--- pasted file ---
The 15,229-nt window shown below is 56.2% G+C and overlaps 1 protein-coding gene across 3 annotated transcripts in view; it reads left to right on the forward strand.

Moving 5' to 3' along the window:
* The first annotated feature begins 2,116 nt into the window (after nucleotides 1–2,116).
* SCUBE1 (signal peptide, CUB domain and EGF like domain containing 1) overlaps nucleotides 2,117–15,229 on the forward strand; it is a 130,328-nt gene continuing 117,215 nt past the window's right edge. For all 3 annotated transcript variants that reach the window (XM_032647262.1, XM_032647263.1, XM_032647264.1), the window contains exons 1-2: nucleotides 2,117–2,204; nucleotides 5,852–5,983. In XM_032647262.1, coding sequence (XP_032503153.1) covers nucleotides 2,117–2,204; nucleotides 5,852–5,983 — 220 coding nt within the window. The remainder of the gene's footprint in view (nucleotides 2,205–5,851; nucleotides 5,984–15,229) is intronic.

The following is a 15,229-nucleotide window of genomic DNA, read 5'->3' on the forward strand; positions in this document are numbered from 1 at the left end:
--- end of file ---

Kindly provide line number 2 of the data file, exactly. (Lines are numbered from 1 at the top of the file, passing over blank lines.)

Moving 5' to 3' along the window: